Yesterday, a dear friend passed away. Wanda Bates was a writer whom I had featured in one of my postings some time ago. She was 95 and physically frail, but her mind was strong and clear up until only a short time before she died. I will miss her, but one comfort I have is that her writing will be with me forever. All I need to to bring her close again is to read the many fine essays and stories she'd written.
I couldn't sleep last night, and because death had been on my mind, I began thinking about obituaries that appear in newspapers and now online at funeral home sites.
I've heard more than one friend complain about the very long obituaries we sometimes see. You know the ones--they list every single group or organization the person had belonged to throughout decades of their lifetime. They list the hobbies and pet charities and more. They list every town the person has lived in.I've seen some that are several columns long. For some people, this may be exactly what they want to have, while others cringe at the thought.
If you want your obituary a certain way, then you should write it yourself while you're still of sound mind and body. Who knows you better? Who knows all your relatives? Your career info, your birth and marriage dates. One more reason to write your own obituary is that it will relieve your family of gathering all this information for the newspaper at a time when they will be under the stress of dealing with a loss.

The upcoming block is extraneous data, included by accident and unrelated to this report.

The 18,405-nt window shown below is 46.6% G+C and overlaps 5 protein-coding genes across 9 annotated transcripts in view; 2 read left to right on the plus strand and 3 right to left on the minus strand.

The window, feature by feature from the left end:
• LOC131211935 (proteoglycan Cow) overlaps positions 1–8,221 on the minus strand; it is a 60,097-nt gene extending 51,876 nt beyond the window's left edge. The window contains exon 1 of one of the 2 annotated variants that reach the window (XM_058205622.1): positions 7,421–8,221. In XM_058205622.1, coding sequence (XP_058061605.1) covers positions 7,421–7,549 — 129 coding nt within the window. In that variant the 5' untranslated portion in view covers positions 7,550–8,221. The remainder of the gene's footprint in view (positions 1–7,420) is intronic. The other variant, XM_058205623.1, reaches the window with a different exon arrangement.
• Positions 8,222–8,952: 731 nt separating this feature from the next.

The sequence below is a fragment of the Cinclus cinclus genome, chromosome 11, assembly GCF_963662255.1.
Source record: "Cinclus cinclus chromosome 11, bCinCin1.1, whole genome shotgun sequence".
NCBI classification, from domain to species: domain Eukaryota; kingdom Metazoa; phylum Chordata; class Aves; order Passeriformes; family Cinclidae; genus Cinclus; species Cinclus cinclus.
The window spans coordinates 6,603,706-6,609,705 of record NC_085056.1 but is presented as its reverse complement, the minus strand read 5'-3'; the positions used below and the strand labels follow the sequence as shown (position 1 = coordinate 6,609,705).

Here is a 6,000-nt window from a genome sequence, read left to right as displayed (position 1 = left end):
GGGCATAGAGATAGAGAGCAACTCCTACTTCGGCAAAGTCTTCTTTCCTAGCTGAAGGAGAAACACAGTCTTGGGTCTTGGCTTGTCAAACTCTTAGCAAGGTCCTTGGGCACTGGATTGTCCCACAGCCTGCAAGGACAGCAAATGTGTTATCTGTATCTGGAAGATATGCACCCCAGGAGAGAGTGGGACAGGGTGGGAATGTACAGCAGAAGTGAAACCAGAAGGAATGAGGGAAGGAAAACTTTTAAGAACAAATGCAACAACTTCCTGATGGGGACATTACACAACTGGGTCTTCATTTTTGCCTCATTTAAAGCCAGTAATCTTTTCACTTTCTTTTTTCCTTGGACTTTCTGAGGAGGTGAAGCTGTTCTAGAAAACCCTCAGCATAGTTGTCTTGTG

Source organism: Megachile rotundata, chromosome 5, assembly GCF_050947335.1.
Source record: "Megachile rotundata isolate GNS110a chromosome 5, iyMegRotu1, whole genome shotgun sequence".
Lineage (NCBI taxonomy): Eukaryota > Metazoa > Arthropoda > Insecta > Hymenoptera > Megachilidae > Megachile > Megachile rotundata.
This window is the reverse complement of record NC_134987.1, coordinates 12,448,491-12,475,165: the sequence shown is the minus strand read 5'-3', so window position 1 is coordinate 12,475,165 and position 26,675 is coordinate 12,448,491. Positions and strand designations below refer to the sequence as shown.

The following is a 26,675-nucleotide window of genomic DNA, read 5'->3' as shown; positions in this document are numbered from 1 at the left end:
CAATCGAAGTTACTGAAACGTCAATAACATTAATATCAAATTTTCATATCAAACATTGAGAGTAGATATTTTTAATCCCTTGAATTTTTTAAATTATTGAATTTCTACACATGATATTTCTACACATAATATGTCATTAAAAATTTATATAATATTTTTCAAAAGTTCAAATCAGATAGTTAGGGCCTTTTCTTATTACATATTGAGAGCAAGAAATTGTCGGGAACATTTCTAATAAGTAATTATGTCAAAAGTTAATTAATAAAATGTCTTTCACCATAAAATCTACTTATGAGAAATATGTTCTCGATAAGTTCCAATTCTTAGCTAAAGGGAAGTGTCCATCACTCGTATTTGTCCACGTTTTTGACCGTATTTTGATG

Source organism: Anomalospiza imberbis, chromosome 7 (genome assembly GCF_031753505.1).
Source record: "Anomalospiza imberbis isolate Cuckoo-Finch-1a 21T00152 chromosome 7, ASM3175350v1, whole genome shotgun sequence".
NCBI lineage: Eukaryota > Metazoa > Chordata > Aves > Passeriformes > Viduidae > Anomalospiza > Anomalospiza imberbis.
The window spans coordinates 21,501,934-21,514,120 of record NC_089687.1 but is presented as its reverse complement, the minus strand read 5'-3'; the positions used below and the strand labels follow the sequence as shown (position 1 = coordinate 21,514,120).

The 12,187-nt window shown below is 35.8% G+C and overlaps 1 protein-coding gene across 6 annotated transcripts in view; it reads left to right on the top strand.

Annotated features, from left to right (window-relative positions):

Several years ago, a friend and her husband booked a trip to Egypt. She wrote both their obituaries before they left, then called her son and told him what she'd done and where he could find them. He immediately replied, "Mom, that's just plain ghoulish!" "No," she told him, "if something would happen to us while we're on an overseas trip, or any other time, you'd thank me for having done this." She died several years later, and when I read her obituary in our newspaper, I knew without a doubt that she'd written it herself. I could almost hear her voice in the words she'd written.
You don't have to be a professional writer to compose your own obituary. Make a list of all the information it should include and the order. Easy enough to do by looking at some already written in your local newspaper. Then write a first draft. Wait a few days and read it over to see if you want to change anything. Make your final copy, put it in a safe place and let a family member know where they will find it when it's needed.
It's not at all "ghoulish" as my friend's son said. It's a smart thing to do and a kindness for your family.